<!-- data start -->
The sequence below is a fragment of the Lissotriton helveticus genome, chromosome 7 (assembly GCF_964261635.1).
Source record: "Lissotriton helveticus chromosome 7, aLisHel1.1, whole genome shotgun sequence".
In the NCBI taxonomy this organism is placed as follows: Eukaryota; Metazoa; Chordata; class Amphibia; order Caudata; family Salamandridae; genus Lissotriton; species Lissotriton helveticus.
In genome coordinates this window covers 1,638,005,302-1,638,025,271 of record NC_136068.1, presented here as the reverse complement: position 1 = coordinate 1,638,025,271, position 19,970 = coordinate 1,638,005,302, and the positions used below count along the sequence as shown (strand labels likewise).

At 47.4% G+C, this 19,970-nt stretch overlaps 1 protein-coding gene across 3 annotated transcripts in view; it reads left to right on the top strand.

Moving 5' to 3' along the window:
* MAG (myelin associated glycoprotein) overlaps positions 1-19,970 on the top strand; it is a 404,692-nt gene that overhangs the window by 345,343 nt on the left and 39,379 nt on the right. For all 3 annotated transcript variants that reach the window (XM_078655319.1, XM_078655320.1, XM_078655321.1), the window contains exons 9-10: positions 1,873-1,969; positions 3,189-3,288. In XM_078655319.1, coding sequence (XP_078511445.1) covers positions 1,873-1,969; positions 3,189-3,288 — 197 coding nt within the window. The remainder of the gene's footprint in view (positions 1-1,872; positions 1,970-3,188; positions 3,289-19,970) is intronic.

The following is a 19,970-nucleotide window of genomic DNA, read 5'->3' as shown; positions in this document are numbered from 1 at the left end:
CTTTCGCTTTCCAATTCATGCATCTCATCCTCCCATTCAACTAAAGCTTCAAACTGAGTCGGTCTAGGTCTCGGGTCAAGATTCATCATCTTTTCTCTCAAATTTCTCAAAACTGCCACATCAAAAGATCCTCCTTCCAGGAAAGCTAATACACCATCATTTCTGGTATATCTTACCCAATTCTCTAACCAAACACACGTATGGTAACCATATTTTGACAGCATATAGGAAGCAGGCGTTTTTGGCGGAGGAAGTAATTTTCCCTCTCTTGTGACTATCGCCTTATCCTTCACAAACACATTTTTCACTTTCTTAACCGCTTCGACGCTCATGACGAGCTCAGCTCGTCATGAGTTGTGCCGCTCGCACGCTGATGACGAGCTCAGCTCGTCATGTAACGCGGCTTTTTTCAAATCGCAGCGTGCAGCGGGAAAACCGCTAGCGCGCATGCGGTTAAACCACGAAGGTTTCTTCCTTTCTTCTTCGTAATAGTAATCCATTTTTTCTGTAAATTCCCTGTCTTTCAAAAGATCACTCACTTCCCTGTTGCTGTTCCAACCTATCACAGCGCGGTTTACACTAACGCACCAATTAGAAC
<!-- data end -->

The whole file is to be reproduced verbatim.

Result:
The sequence below is a fragment of the Lissotriton helveticus genome, chromosome 7 (assembly GCF_964261635.1).
Source record: "Lissotriton helveticus chromosome 7, aLisHel1.1, whole genome shotgun sequence".
In the NCBI taxonomy this organism is placed as follows: Eukaryota; Metazoa; Chordata; class Amphibia; order Caudata; family Salamandridae; genus Lissotriton; species Lissotriton helveticus.
In genome coordinates this window covers 1,638,005,302-1,638,025,271 of record NC_136068.1, presented here as the reverse complement: position 1 = coordinate 1,638,025,271, position 19,970 = coordinate 1,638,005,302, and the positions used below count along the sequence as shown (strand labels likewise).

At 47.4% G+C, this 19,970-nt stretch overlaps 1 protein-coding gene across 3 annotated transcripts in view; it reads left to right on the top strand.

Moving 5' to 3' along the window:
* MAG (myelin associated glycoprotein) overlaps positions 1-19,970 on the top strand; it is a 404,692-nt gene that overhangs the window by 345,343 nt on the left and 39,379 nt on the right. For all 3 annotated transcript variants that reach the window (XM_078655319.1, XM_078655320.1, XM_078655321.1), the window contains exons 9-10: positions 1,873-1,969; positions 3,189-3,288. In XM_078655319.1, coding sequence (XP_078511445.1) covers positions 1,873-1,969; positions 3,189-3,288 — 197 coding nt within the window. The remainder of the gene's footprint in view (positions 1-1,872; positions 1,970-3,188; positions 3,289-19,970) is intronic.

The following is a 19,970-nucleotide window of genomic DNA, read 5'->3' as shown; positions in this document are numbered from 1 at the left end:
CTTTCGCTTTCCAATTCATGCATCTCATCCTCCCATTCAACTAAAGCTTCAAACTGAGTCGGTCTAGGTCTCGGGTCAAGATTCATCATCTTTTCTCTCAAATTTCTCAAAACTGCCACATCAAAAGATCCTCCTTCCAGGAAAGCTAATACACCATCATTTCTGGTATATCTTACCCAATTCTCTAACCAAACACACGTATGGTAACCATATTTTGACAGCATATAGGAAGCAGGCGTTTTTGGCGGAGGAAGTAATTTTCCCTCTCTTGTGACTATCGCCTTATCCTTCACAAACACATTTTTCACTTTCTTAACCGCTTCGACGCTCATGACGAGCTCAGCTCGTCATGAGTTGTGCCGCTCGCACGCTGATGACGAGCTCAGCTCGTCATGTAACGCGGCTTTTTTCAAATCGCAGCGTGCAGCGGGAAAACCGCTAGCGCGCATGCGGTTAAACCACGAAGGTTTCTTCCTTTCTTCTTCGTAATAGTAATCCATTTTTTCTGTAAATTCCCTGTCTTTCAAAAGATCACTCACTTCCCTGTTGCTGTTCCAACCTATCACAGCGCGGTTTACACTAACGCACCAATTAGAAC